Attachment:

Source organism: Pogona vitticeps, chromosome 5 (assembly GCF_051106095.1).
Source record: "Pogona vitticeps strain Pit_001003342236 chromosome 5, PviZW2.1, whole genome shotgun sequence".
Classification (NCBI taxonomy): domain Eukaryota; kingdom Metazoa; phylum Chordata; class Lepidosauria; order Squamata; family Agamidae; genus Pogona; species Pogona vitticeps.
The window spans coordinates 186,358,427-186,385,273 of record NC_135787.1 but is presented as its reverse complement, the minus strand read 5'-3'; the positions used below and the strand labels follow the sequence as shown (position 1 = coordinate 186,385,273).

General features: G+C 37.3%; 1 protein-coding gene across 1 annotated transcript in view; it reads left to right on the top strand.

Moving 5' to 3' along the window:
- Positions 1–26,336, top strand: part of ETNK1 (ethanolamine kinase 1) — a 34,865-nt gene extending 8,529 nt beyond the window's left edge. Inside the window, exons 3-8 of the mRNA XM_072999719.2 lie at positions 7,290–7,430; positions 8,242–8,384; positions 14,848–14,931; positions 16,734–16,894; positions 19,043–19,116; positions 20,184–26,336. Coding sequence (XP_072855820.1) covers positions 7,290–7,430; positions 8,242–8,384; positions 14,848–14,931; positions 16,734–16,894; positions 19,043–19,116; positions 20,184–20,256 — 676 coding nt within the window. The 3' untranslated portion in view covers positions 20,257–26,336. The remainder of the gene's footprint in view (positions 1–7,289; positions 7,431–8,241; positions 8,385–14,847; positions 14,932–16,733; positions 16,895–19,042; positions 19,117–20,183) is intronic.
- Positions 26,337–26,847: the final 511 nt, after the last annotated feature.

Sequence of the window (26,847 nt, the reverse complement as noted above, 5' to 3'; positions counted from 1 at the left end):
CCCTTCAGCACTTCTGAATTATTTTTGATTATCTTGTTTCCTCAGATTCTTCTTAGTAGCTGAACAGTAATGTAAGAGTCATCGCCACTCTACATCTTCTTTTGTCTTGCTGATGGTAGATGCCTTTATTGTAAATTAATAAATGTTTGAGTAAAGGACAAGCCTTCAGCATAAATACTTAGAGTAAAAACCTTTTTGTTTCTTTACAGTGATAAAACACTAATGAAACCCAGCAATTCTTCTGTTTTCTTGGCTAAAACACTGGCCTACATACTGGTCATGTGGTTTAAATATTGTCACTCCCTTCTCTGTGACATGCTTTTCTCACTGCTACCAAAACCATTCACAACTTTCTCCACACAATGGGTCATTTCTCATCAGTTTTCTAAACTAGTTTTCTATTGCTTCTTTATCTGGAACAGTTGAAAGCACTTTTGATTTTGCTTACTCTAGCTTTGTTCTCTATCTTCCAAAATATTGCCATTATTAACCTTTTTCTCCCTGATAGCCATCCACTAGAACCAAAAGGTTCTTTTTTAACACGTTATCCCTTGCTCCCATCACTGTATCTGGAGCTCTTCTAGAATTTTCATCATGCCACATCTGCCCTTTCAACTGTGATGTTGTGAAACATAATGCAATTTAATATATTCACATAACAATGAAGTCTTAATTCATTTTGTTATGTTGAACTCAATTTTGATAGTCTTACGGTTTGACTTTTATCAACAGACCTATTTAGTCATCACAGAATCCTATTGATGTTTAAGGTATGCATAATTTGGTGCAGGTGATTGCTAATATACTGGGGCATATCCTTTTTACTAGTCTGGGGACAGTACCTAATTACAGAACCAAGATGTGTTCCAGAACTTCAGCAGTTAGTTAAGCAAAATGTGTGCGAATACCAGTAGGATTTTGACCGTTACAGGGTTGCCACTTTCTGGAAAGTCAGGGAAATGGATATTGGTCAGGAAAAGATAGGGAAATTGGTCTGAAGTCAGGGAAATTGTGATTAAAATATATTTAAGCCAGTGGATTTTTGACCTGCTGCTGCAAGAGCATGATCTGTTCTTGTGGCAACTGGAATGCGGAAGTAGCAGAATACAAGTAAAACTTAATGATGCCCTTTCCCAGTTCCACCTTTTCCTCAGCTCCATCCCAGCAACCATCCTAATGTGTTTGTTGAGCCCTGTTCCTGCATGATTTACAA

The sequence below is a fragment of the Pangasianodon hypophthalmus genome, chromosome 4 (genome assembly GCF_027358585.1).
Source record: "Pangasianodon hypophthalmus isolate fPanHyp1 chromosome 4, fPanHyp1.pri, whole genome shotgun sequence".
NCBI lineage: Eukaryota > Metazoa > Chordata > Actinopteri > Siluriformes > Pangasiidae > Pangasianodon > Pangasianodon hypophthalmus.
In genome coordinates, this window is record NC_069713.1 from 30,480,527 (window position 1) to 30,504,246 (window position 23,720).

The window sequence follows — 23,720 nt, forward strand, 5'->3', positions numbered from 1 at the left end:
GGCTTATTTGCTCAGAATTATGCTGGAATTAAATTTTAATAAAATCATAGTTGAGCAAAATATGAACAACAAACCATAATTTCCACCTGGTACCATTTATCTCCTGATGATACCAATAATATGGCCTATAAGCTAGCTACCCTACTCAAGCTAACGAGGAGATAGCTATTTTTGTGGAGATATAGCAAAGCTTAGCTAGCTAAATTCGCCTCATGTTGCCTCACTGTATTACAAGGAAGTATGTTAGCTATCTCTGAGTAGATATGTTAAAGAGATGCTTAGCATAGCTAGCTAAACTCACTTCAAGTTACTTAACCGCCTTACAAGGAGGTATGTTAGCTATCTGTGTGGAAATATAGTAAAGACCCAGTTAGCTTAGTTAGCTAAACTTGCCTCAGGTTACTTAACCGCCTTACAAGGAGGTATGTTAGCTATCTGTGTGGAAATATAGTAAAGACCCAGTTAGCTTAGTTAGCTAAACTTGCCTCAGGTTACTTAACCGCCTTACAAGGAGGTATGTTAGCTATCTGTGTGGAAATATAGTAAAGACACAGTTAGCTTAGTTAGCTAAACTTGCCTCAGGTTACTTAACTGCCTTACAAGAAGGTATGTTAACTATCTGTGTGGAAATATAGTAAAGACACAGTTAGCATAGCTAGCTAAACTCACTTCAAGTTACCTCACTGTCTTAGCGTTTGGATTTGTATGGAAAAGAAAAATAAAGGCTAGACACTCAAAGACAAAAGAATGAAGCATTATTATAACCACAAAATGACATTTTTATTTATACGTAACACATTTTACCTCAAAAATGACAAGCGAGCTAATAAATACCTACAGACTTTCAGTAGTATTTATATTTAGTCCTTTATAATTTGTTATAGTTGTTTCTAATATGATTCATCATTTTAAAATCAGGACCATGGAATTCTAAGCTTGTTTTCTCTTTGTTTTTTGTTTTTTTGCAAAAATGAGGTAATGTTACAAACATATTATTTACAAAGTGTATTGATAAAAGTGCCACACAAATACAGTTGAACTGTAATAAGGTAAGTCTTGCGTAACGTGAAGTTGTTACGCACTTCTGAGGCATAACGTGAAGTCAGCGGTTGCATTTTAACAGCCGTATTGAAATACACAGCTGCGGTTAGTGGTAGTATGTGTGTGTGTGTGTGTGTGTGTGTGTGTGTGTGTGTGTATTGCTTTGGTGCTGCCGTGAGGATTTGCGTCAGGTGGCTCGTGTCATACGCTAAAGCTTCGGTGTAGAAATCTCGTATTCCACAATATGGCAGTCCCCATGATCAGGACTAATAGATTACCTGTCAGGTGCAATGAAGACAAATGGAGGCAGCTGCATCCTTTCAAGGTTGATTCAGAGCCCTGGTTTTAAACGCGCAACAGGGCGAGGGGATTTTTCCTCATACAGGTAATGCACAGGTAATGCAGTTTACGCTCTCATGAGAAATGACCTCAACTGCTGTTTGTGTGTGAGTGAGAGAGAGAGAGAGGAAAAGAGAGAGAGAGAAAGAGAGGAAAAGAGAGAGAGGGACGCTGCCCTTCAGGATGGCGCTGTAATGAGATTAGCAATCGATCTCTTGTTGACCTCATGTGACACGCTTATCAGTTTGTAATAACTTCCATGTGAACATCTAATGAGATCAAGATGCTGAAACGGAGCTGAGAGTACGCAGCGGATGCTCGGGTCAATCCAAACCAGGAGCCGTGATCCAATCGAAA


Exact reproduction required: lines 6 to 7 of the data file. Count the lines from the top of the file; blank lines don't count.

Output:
Moving 5' to 3' along the window:
- Positions 1–26,336, top strand: part of ETNK1 (ethanolamine kinase 1) — a 34,865-nt gene extending 8,529 nt beyond the window's left edge. Inside the window, exons 3-8 of the mRNA XM_072999719.2 lie at positions 7,290–7,430; positions 8,242–8,384; positions 14,848–14,931; positions 16,734–16,894; positions 19,043–19,116; positions 20,184–26,336. Coding sequence (XP_072855820.1) covers positions 7,290–7,430; positions 8,242–8,384; positions 14,848–14,931; positions 16,734–16,894; positions 19,043–19,116; positions 20,184–20,256 — 676 coding nt within the window. The 3' untranslated portion in view covers positions 20,257–26,336. The remainder of the gene's footprint in view (positions 1–7,289; positions 7,431–8,241; positions 8,385–14,847; positions 14,932–16,733; positions 16,895–19,042; positions 19,117–20,183) is intronic.